Officer Trujillo indicated that, when he took Martinez to the scene where two men and two women had been apprehended, she identified the two men as the ones who had shot her home.   Trujillo expressed his opinion that the two men matched the description that Martinez had given.   He identified A.P. as one of the two individuals arrested.   Trujillo also related that a nine millimeter, Uzi-type weapon was found in the vehicle driven by Garcia that matched a description of the weapon that Martinez had described as being used in the shooting.   He stated that officers also found ammunition for the weapon in the vehicle.

Officer Ricardo Castro of the Fort Worth Police Department testified that while he was on patrol on September 18, 2000, he heard the broadcast of a vehicle description and a suspect description.   He indicated that the vehicle's description he heard was dark green and that it could be a newer-model Camaro.   The suspect description was of a driver who was a Hispanic male, bald-headed with a moustache, possibly wearing a blue jersey shirt, and a Hispanic male, with long-ish black hair, wearing a white shirt. He stated that at the time he got the broadcast a dark green Firebird went by him, driven by someone matching the driver's description.   According to Officer Castro, there were three other individuals in the car.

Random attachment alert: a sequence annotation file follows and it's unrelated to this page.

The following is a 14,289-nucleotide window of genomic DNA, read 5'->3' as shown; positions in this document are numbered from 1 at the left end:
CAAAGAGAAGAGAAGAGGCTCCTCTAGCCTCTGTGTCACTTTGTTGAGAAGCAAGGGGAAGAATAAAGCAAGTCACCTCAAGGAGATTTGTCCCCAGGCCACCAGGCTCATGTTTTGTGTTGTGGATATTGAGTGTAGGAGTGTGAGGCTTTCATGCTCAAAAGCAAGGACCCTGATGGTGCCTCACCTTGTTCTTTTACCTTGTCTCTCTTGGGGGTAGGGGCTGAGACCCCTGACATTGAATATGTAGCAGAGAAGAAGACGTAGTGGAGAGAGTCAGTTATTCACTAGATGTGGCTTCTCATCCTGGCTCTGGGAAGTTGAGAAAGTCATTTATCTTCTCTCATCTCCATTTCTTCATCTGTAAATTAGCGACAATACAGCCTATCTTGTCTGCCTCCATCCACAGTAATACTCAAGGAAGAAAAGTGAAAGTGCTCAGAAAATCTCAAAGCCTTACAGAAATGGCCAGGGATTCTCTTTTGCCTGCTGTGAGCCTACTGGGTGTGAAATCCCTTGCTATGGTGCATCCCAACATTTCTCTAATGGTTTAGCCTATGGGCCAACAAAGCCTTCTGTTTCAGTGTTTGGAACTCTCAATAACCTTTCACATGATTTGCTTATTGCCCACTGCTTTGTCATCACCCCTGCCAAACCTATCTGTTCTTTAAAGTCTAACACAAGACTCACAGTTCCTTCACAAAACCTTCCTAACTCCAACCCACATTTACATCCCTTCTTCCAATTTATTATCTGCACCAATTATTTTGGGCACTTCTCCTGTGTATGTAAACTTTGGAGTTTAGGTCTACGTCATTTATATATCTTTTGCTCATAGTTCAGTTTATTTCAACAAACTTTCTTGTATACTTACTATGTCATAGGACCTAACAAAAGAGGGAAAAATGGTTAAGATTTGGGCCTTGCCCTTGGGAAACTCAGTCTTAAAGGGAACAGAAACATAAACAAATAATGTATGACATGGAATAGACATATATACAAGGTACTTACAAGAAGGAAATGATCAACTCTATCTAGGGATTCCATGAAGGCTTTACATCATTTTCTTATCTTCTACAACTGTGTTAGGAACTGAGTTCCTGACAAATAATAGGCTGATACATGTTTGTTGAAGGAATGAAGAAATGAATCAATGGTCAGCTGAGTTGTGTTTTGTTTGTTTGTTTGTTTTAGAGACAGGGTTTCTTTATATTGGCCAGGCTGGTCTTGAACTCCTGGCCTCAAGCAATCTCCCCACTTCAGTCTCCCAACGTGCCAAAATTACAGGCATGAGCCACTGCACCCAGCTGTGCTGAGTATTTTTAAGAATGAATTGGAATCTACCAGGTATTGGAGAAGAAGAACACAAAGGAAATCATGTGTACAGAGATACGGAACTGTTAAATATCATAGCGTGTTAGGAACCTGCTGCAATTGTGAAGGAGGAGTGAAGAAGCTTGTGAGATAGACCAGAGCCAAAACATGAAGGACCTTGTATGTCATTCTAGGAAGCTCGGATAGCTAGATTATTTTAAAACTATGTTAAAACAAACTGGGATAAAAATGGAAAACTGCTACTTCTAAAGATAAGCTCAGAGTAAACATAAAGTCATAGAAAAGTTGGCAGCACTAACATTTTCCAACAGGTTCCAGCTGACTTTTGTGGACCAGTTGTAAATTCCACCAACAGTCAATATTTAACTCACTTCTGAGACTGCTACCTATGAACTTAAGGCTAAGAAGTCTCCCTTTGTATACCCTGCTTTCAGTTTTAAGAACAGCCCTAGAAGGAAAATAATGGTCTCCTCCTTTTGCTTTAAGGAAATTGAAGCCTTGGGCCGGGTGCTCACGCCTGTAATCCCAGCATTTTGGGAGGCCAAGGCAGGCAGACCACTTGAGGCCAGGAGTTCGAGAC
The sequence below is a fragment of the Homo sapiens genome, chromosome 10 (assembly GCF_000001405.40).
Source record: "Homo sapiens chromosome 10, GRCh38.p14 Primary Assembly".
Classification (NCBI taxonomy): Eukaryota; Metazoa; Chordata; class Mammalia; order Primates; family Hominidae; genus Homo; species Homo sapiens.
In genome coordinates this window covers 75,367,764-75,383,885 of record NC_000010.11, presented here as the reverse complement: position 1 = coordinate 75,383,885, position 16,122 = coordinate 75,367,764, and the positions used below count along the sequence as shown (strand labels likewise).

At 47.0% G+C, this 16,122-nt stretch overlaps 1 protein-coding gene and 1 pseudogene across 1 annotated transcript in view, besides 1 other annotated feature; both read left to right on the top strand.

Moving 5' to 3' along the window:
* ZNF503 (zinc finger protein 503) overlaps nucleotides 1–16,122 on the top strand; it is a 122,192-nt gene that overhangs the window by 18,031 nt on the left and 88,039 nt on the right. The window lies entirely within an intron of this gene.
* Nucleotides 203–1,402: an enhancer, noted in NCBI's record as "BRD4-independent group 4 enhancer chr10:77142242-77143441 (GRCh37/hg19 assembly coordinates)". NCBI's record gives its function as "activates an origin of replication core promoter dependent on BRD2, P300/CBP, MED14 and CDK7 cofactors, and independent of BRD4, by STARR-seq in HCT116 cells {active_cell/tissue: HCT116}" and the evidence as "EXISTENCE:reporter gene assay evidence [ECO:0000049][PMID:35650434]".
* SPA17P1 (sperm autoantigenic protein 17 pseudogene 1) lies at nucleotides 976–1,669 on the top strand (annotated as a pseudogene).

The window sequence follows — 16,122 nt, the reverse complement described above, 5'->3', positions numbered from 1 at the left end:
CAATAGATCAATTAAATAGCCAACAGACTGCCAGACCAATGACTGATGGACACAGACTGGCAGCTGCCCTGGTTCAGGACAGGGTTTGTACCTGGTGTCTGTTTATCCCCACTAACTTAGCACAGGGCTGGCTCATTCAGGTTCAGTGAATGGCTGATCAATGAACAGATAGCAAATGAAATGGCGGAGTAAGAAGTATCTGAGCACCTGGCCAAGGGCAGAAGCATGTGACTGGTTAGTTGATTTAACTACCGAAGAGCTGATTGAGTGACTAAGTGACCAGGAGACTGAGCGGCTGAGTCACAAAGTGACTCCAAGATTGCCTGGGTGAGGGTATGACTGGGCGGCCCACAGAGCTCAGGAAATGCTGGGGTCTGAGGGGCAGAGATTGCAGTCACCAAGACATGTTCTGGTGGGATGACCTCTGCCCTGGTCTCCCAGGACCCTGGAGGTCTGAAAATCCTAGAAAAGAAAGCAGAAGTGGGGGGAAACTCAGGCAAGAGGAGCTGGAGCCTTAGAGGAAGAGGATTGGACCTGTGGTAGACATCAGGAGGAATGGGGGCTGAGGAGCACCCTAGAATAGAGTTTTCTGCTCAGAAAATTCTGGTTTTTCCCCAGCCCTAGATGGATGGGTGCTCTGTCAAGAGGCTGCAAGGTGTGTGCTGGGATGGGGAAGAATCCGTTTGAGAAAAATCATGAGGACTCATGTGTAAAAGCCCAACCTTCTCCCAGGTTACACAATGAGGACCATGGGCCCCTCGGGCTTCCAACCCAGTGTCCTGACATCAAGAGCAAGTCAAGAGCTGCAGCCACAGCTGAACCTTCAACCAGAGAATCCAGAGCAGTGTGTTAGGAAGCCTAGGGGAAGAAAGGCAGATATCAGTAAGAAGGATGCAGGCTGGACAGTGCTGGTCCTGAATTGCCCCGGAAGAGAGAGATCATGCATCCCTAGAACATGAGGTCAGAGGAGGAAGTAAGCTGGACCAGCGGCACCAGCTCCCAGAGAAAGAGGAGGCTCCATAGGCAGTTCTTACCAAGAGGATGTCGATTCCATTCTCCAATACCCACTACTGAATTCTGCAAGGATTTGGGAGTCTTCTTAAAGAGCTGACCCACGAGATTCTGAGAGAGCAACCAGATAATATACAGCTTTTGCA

Castro testified that the body style of Camaros and Firebirds is very similar.   He stated that he called back to find out if it could have been a Firebird but the person with whom he talked was not sure. Castro also indicated that the male passenger matched the other description that he had.   There were also two females in the vehicle. He said that he found an automatic pistol in the back of the hatchback while conducting a consent search.   Officer Castro identified A.P. as a passenger who was sitting in the back of the vehicle on the passenger side.   Officer Castro indicated that he found the pistol in close proximity to A.P.'s arm, just behind A.P., “about a four [sic] or a foot and a half from where his arm was lying.”   Officer Castro also stated that Martinez identified Garcia and A.P. as the two shooters.

Officer Gutierrez of the Fort Worth Police Department identified himself as the one who relayed the description given by Martinez to the dispatcher for the purposes of broadcast.   He indicated that the vehicle in which Garcia and A.P. were apprehended matched the vehicle description given by Martinez and that Garcia and A.P. also met the description Martinez gave police.

Officer Eric Abilez, a detective with the gang unit of the Fort Worth Police Department, testified that he prepared a photospread to display to Martinez.   He indicated that she identified Garcia and A.P. as the two persons who shot at her house.

We hold that the evidence is sufficient because a reasonable jury could have determined from this evidence that A.P. was one of the two shooters.   A.P. suggests that the evidence is insufficient because:  (1) Martinez did not see him at the time of the shooting;  (2) Martinez admitted she was not sure who the second shooter was;  (3) only one weapon was found;  and, (4) two females were in the car after the shooting, so it was possible for someone to be in the car who had no relation to the shooting.